The price of hubris: A disappointing contest offers one encouraging lesson
EXAMINED from close up, this has been a dismaying election. Too often the 2012 presidential campaign has thrown up large topics for debate—the role of government, the limits of welfare, or how to square globalisation with the American dream—only to argue about them in small ways. Too much stress has been laid on the candidates’ characters, life stories or personal good faith. Too little has been laid on the feasibility of their policies.
Record-breaking sums have been spent on torrents of negative advertising. In the race’s last days neither Barack Obama nor Mitt Romney has hesitated to betray virtues that are supposed to define them. Mr Obama—who in 2004 enraptured a party convention by rejecting the division of America by race or ideology—has run an advertisement in the swing state of Ohio, accusing his rival of plotting to kill the car industry, closing with the horrid slogan: “Mitt Romney. Not one of us.” Mr Romney is a convinced free-trader with expertise in turning round underperforming businesses. But in Ohio he has run an election-eve ad denouncing Fiat, owners of the Jeep brand, for presuming to increase that business by supplying Chinese buyers from a local production line, or, as his rustbelt-pandering spot puts it: “Obama…sold Chrysler to Italians who are going to build Jeeps in China.”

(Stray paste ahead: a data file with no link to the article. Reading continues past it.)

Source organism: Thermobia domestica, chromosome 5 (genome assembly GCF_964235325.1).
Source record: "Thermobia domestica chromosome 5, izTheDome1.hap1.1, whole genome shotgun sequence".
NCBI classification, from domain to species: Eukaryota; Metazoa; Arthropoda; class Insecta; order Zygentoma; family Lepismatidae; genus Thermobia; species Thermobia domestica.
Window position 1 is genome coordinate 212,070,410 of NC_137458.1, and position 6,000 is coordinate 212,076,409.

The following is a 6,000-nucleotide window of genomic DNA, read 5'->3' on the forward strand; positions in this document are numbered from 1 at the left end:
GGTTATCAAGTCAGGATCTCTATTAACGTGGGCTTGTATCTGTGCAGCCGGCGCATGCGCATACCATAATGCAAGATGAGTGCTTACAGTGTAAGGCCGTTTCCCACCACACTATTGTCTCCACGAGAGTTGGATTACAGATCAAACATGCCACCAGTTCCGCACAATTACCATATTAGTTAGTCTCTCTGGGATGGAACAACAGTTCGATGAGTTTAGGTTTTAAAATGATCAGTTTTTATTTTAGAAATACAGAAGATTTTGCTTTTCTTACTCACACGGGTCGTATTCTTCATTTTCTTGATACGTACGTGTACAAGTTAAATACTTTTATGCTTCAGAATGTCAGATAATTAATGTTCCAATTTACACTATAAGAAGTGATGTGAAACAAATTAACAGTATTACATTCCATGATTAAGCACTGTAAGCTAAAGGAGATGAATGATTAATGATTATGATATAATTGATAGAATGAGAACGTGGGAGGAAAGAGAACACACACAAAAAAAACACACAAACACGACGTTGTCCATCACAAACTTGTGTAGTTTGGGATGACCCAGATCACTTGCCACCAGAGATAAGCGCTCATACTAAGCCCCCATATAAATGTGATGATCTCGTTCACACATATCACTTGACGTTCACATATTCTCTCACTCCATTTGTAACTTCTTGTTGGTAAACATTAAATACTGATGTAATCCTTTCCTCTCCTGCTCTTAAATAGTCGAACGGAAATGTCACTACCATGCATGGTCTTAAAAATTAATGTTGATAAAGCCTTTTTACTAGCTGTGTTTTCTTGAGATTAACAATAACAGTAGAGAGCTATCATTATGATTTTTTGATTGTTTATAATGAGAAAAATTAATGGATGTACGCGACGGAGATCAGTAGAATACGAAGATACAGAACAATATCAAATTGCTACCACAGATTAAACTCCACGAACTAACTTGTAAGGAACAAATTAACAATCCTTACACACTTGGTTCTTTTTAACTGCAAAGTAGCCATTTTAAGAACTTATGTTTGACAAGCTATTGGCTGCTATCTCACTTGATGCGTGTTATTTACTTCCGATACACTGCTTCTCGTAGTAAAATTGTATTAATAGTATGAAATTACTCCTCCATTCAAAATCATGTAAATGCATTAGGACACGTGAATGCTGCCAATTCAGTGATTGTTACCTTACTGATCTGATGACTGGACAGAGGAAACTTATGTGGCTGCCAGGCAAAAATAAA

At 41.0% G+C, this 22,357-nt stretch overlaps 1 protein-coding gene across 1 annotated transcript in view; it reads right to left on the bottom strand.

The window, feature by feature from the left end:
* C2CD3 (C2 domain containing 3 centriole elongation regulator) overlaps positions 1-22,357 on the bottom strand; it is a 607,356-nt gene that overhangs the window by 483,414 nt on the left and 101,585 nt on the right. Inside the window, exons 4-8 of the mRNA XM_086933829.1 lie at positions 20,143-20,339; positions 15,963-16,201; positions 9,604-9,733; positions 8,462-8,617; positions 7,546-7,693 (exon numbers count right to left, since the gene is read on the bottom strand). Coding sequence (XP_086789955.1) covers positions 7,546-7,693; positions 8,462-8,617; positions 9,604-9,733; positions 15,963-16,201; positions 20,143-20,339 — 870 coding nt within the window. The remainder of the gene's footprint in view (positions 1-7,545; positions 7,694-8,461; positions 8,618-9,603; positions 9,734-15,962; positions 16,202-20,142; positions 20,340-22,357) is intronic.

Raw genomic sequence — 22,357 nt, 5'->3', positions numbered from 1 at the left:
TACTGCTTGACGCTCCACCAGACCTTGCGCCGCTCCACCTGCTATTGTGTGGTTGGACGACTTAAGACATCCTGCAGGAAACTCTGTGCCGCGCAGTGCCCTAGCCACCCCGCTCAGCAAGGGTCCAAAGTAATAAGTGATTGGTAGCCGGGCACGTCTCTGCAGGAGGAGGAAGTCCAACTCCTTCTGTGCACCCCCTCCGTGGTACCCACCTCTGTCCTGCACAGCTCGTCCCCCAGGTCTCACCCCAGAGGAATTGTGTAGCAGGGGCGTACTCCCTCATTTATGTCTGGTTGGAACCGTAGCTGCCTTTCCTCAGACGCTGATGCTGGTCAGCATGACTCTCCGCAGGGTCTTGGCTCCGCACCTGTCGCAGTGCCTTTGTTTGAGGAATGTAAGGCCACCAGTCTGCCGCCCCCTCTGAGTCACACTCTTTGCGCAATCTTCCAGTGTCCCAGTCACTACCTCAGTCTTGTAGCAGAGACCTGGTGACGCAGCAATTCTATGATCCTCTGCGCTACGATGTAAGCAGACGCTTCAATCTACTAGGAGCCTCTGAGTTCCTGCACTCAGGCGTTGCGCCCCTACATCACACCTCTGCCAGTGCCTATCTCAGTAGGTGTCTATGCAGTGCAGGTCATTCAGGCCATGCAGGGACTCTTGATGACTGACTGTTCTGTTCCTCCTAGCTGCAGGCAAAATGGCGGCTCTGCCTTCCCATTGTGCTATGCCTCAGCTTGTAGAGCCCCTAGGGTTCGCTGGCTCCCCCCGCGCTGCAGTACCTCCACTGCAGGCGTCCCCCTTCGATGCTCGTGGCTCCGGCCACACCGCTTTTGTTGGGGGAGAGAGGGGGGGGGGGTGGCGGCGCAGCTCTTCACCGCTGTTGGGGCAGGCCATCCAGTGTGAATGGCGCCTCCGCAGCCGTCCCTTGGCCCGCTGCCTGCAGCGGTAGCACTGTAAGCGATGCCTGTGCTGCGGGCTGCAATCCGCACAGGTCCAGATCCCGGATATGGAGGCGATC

Yet take a step back, and this small-minded, mean election points to a big, reassuring constant of American politics. Pitted against each other in contests turbocharged by partisanship and pots of money, politicians often overreach. Such partisan ferocity can pay dividends in election contests, notably by revving up the base in congressional or local districts whose boundaries can be gerrymandered to favour one side. But in time, and especially at the national level, overreach tends to be penalised. Encouragingly often the democratic system self-corrects. Time and again, the big landmarks and waypoints of this election have involved instances of each side going too far and paying a price.